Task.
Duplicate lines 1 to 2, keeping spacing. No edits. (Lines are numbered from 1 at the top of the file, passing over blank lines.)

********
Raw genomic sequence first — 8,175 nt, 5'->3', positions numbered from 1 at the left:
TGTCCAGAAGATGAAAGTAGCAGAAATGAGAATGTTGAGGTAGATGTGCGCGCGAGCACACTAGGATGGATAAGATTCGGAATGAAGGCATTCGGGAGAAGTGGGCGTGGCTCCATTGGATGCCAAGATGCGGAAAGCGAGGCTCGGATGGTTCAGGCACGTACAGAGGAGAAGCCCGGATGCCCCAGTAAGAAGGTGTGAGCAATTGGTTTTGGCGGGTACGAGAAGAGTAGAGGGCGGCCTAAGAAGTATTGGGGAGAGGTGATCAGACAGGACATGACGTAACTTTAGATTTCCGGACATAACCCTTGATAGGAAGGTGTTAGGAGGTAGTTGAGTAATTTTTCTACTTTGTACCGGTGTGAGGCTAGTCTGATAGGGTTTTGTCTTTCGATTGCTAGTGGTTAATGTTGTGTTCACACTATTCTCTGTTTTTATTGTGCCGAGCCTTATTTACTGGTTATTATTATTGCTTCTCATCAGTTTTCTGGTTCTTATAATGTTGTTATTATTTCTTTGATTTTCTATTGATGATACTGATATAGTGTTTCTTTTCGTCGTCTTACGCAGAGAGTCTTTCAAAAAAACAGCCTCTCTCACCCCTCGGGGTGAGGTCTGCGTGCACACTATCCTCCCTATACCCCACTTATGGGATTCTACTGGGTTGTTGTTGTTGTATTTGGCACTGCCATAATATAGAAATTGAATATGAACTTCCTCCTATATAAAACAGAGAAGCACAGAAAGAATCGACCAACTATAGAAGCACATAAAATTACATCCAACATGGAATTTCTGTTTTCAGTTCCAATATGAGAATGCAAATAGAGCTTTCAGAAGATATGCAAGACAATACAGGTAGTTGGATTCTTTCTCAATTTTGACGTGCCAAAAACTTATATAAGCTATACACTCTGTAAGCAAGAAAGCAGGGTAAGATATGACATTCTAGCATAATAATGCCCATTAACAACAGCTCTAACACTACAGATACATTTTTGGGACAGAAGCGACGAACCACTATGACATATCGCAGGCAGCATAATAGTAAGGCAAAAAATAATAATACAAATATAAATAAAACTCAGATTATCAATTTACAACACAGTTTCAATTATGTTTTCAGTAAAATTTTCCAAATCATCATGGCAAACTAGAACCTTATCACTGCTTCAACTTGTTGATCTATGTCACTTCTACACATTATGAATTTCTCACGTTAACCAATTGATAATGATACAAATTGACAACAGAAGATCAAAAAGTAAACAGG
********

Raw genomic sequence first — 8,175 nt, 5'->3', positions numbered from 1 at the left:
TGTCCAGAAGATGAAAGTAGCAGAAATGAGAATGTTGAGGTAGATGTGCGCGCGAGCACACTAGGATGGATAAGATTCGGAATGAAGGCATTCGGGAGAAGTGGGCGTGGCTCCATTGGATGCCAAGATGCGGAAAGCGAGGCTCGGATGGTTCAGGCACGTACAGAGGAGAAGCCCGGATGCCCCAGTAAGAAGGTGTGAGCAATTGGTTTTGGCGGGTACGAGAAGAGTAGAGGGCGGCCTAAGAAGTATTGGGGAGAGGTGATCAGACAGGACATGACGTAACTTTAGATTTCCGGACATAACCCTTGATAGGAAGGTGTTAGGAGGTAGTTGAGTAATTTTTCTACTTTGTACCGGTGTGAGGCTAGTCTGATAGGGTTTTGTCTTTCGATTGCTAGTGGTTAATGTTGTGTTCACACTATTCTCTGTTTTTATTGTGCCGAGCCTTATTTACTGGTTATTATTATTGCTTCTCATCAGTTTTCTGGTTCTTATAATGTTGTTATTATTTCTTTGATTTTCTATTGATGATACTGATATAGTGTTTCTTTTCGTCGTCTTACGCAGAGAGTCTTTCAAAAAAACAGCCTCTCTCACCCCTCGGGGTGAGGTCTGCGTGCACACTATCCTCCCTATACCCCACTTATGGGATTCTACTGGGTTGTTGTTGTTGTATTTGGCACTGCCATAATATAGAAATTGAATATGAACTTCCTCCTATATAAAACAGAGAAGCACAGAAAGAATCGACCAACTATAGAAGCACATAAAATTACATCCAACATGGAATTTCTGTTTTCAGTTCCAATATGAGAATGCAAATAGAGCTTTCAGAAGATATGCAAGACAATACAGGTAGTTGGATTCTTTCTCAATTTTGACGTGCCAAAAACTTATATAAGCTATACACTCTGTAAGCAAGAAAGCAGGGTAAGATATGACATTCTAGCATAATAATGCCCATTAACAACAGCTCTAACACTACAGATACATTTTTGGGACAGAAGCGACGAACCACTATGACATATCGCAGGCAGCATAATAGTAAGGCAAAAAATAATAATACAAATATAAATAAAACTCAGATTATCAATTTACAACACAGTTTCAATTATGTTTTCAGTAAAATTTTCCAAATCATCATGGCAAACTAGAACCTTATCACTGCTTCAACTTGTTGATCTATGTCACTTCTACACATTATGAATTTCTCACGTTAACCAATTGATAATGATACAAATTGACAACAGAAGATCAAAAAGTAAACAGG